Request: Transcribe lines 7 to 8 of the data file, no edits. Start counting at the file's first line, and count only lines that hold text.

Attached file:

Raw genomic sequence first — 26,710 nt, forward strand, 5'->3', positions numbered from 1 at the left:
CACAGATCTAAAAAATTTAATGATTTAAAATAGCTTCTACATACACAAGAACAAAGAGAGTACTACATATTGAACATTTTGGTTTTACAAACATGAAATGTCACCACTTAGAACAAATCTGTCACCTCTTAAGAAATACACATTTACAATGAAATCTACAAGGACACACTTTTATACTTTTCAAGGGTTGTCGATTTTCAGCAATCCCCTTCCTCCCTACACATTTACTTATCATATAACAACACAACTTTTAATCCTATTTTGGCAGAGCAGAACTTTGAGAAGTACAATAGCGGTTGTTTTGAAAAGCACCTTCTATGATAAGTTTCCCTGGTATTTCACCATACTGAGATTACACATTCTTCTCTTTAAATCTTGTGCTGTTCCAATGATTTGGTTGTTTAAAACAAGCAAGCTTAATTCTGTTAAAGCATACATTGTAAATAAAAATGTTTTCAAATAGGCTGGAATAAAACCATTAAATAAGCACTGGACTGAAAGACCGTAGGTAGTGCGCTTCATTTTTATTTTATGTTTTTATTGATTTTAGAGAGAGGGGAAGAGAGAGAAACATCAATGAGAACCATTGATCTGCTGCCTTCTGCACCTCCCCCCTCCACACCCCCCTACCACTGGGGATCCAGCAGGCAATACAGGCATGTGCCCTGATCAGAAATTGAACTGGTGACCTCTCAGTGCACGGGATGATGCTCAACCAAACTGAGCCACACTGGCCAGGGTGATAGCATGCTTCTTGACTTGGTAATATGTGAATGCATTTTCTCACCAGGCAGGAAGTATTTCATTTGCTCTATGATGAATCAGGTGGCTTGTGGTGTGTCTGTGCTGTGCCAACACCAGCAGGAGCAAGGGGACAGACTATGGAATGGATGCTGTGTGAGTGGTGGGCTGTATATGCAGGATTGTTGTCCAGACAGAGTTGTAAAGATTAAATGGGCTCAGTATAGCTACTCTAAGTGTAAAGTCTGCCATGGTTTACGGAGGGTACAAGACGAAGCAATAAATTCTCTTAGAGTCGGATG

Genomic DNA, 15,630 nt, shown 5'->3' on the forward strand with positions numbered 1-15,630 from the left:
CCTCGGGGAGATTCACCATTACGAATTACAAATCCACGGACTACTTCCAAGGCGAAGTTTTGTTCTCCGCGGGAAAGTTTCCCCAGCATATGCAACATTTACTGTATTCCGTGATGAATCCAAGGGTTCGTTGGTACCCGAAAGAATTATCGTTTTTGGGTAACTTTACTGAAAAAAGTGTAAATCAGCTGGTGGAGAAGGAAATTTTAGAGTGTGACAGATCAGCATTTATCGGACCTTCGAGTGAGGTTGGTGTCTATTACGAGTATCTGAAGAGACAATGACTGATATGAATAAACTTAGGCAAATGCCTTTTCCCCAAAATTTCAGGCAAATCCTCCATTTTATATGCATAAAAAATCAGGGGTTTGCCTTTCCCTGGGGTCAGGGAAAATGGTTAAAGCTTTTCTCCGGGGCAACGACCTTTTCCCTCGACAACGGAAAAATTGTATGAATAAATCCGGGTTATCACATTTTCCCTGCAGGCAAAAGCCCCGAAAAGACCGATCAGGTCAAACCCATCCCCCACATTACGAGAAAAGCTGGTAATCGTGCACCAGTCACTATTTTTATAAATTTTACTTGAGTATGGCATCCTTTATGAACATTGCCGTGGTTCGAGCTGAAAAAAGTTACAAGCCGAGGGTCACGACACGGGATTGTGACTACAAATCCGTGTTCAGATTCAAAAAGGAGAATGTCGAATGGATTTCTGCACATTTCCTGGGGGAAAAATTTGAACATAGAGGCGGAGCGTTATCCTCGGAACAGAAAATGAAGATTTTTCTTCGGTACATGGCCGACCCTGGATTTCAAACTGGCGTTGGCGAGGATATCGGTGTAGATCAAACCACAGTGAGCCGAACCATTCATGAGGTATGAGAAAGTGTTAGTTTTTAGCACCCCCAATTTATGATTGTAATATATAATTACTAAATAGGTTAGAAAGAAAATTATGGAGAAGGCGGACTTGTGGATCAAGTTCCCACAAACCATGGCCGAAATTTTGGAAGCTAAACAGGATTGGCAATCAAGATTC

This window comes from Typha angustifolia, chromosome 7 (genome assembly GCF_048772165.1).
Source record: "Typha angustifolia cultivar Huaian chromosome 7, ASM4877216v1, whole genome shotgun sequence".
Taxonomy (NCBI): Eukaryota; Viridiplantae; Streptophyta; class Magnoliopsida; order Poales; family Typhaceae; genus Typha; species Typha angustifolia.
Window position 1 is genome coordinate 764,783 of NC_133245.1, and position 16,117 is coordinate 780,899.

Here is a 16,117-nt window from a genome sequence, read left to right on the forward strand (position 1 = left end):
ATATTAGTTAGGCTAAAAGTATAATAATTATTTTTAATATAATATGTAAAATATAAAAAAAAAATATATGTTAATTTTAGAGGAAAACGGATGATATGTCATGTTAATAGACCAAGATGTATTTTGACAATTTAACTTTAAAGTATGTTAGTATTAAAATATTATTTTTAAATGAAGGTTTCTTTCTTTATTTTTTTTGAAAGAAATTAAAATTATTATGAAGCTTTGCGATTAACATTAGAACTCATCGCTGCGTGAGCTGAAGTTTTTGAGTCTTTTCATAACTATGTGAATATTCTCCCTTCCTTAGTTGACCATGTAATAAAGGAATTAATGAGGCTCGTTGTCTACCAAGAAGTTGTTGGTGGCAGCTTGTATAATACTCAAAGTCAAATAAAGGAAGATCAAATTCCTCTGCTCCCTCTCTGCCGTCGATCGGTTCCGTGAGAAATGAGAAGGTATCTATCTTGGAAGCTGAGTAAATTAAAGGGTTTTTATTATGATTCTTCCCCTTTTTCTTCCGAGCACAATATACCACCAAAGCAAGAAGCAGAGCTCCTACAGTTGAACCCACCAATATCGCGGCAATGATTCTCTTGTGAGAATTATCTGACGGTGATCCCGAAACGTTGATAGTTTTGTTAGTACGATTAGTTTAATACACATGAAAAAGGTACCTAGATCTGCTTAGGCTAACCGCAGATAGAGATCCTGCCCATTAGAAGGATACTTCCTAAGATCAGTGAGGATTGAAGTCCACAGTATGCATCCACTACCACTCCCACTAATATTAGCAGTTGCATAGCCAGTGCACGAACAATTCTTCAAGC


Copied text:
Taxonomy (NCBI): Eukaryota; Viridiplantae; Streptophyta; class Magnoliopsida; order Poales; family Typhaceae; genus Typha; species Typha angustifolia.
Window position 1 is genome coordinate 764,783 of NC_133245.1, and position 16,117 is coordinate 780,899.